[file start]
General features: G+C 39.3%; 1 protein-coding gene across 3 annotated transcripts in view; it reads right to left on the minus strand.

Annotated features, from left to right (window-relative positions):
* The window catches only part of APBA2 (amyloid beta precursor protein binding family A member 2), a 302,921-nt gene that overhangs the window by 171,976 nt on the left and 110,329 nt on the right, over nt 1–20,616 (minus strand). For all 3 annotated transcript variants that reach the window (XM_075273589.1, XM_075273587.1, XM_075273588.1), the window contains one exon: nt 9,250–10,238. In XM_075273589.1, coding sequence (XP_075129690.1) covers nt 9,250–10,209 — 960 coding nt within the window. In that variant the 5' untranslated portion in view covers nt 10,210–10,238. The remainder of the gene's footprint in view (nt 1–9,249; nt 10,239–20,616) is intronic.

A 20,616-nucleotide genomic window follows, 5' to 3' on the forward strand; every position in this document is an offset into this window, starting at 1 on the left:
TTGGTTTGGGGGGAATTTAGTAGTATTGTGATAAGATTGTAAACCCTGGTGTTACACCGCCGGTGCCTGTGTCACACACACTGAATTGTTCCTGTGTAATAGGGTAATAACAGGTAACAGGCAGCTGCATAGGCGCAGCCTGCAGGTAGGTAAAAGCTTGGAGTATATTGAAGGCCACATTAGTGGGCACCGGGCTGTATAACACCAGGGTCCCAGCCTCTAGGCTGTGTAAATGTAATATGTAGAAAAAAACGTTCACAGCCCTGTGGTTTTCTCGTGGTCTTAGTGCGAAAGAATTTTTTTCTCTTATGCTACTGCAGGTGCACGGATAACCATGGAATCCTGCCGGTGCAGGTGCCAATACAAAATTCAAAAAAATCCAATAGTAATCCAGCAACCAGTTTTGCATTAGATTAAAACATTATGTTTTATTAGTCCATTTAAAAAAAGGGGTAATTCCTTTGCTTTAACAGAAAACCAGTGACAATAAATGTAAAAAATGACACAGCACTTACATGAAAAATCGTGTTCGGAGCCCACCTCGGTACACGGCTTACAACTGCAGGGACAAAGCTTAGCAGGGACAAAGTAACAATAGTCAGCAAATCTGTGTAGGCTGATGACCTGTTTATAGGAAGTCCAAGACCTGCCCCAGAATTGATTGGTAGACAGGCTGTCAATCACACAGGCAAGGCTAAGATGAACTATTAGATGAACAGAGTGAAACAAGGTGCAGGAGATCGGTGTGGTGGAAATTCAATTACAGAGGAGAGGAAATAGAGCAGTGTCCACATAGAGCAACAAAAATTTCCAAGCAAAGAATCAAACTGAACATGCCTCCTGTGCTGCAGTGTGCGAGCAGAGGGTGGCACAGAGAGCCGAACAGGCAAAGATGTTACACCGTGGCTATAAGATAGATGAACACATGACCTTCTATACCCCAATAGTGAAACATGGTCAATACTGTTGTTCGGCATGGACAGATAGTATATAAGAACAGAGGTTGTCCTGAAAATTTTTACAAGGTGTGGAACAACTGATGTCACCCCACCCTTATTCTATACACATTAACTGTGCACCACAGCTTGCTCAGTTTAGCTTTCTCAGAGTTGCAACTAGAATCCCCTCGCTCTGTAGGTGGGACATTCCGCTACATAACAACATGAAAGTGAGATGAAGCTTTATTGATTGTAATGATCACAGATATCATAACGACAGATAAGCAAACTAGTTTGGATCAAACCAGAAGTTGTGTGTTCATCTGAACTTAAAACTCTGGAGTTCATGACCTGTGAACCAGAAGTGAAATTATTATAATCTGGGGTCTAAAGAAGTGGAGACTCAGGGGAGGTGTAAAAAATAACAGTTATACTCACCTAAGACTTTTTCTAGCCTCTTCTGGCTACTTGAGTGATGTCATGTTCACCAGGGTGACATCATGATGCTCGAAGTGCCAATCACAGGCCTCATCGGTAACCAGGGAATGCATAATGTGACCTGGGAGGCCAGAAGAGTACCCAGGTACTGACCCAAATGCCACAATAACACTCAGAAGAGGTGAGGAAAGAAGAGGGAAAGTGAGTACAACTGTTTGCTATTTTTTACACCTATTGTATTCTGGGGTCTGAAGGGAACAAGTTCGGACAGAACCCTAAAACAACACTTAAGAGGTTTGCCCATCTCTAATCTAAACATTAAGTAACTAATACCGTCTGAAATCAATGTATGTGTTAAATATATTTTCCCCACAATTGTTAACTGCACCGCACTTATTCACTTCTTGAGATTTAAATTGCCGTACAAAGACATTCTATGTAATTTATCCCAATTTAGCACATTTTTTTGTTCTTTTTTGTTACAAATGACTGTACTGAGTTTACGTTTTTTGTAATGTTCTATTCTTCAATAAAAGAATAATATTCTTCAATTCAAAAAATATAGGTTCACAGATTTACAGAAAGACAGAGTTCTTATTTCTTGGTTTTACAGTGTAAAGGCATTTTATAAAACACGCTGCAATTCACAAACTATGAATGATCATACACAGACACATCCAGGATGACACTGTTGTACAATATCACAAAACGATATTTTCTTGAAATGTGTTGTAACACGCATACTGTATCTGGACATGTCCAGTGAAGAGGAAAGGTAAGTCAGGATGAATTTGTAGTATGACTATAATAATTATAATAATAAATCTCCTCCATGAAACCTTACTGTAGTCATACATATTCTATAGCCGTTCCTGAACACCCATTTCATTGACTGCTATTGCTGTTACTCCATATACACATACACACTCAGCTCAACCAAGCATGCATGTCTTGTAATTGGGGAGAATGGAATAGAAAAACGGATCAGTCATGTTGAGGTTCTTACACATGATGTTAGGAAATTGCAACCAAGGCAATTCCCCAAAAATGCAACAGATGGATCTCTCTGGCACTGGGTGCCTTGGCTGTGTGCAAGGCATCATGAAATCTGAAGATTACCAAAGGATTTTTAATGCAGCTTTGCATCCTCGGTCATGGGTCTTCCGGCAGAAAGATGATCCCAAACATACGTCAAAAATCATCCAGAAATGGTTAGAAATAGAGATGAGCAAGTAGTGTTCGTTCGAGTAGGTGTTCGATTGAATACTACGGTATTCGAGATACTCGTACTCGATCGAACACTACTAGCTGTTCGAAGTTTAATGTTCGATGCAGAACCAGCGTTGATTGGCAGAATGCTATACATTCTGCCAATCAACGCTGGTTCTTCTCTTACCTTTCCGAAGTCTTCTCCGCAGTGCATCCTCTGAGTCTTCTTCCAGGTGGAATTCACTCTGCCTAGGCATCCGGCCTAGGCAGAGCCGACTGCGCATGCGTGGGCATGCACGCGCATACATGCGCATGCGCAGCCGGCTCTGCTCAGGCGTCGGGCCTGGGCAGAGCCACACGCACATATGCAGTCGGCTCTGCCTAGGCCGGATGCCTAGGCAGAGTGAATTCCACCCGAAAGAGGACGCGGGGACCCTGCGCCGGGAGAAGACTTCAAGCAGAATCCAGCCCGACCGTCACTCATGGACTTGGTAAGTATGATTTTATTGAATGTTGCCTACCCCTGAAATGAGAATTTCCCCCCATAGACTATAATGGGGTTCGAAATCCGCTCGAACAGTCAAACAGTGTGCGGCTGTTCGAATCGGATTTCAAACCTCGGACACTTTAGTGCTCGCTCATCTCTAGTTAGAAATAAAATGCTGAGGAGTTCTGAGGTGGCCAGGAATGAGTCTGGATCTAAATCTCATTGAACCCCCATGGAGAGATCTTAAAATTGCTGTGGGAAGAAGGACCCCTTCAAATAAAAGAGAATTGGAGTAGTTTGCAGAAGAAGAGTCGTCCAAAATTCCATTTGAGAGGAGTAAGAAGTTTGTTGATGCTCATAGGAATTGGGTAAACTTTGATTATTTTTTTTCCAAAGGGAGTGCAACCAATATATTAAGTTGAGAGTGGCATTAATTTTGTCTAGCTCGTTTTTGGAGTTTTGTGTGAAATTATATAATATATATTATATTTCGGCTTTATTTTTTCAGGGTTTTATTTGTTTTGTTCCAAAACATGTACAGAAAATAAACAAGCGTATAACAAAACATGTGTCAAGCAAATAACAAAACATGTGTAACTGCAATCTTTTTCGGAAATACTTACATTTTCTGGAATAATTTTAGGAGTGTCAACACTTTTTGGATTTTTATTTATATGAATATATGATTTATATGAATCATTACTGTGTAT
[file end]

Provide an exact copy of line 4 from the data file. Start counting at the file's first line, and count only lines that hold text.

A 20,616-nucleotide genomic window follows, 5' to 3' on the forward strand; every position in this document is an offset into this window, starting at 1 on the left: